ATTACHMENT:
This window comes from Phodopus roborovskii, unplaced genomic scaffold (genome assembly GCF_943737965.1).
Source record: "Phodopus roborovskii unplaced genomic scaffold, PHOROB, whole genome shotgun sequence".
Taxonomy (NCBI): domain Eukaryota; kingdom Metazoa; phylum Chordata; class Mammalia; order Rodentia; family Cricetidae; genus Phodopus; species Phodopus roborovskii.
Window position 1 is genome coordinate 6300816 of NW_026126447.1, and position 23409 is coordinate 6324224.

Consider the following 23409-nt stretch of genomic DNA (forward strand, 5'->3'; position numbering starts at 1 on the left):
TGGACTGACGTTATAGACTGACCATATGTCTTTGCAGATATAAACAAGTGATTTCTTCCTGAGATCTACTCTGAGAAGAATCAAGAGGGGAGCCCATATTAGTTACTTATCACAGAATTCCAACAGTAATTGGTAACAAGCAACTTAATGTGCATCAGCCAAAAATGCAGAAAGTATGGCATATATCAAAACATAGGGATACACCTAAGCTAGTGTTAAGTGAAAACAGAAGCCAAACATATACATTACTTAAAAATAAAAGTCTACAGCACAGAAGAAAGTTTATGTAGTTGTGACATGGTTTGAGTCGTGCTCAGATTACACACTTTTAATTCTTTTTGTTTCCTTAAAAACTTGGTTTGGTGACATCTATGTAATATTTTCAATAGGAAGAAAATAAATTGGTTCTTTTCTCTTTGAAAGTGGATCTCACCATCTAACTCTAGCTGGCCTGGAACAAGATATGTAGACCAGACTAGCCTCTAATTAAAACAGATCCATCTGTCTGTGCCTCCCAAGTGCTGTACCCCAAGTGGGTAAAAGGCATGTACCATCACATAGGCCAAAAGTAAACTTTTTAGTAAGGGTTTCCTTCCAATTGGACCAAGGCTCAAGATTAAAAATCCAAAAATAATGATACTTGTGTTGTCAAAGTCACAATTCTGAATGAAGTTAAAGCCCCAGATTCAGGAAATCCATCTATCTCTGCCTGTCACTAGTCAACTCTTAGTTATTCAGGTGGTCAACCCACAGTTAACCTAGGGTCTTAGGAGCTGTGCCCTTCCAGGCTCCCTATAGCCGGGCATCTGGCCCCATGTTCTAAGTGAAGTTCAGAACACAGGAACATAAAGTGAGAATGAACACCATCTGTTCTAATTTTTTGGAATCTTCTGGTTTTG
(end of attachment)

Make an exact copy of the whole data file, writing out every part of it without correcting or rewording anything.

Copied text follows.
This window comes from Phodopus roborovskii, unplaced genomic scaffold (genome assembly GCF_943737965.1).
Source record: "Phodopus roborovskii unplaced genomic scaffold, PHOROB, whole genome shotgun sequence".
Taxonomy (NCBI): domain Eukaryota; kingdom Metazoa; phylum Chordata; class Mammalia; order Rodentia; family Cricetidae; genus Phodopus; species Phodopus roborovskii.
Window position 1 is genome coordinate 6300816 of NW_026126447.1, and position 23409 is coordinate 6324224.

Consider the following 23409-nt stretch of genomic DNA (forward strand, 5'->3'; position numbering starts at 1 on the left):
TGGACTGACGTTATAGACTGACCATATGTCTTTGCAGATATAAACAAGTGATTTCTTCCTGAGATCTACTCTGAGAAGAATCAAGAGGGGAGCCCATATTAGTTACTTATCACAGAATTCCAACAGTAATTGGTAACAAGCAACTTAATGTGCATCAGCCAAAAATGCAGAAAGTATGGCATATATCAAAACATAGGGATACACCTAAGCTAGTGTTAAGTGAAAACAGAAGCCAAACATATACATTACTTAAAAATAAAAGTCTACAGCACAGAAGAAAGTTTATGTAGTTGTGACATGGTTTGAGTCGTGCTCAGATTACACACTTTTAATTCTTTTTGTTTCCTTAAAAACTTGGTTTGGTGACATCTATGTAATATTTTCAATAGGAAGAAAATAAATTGGTTCTTTTCTCTTTGAAAGTGGATCTCACCATCTAACTCTAGCTGGCCTGGAACAAGATATGTAGACCAGACTAGCCTCTAATTAAAACAGATCCATCTGTCTGTGCCTCCCAAGTGCTGTACCCCAAGTGGGTAAAAGGCATGTACCATCACATAGGCCAAAAGTAAACTTTTTAGTAAGGGTTTCCTTCCAATTGGACCAAGGCTCAAGATTAAAAATCCAAAAATAATGATACTTGTGTTGTCAAAGTCACAATTCTGAATGAAGTTAAAGCCCCAGATTCAGGAAATCCATCTATCTCTGCCTGTCACTAGTCAACTCTTAGTTATTCAGGTGGTCAACCCACAGTTAACCTAGGGTCTTAGGAGCTGTGCCCTTCCAGGCTCCCTATAGCCGGGCATCTGGCCCCATGTTCTAAGTGAAGTTCAGAACACAGGAACATAAAGTGAGAATGAACACCATCTGTTCTAATTTTTTGGAATCTTCTGGTTTTG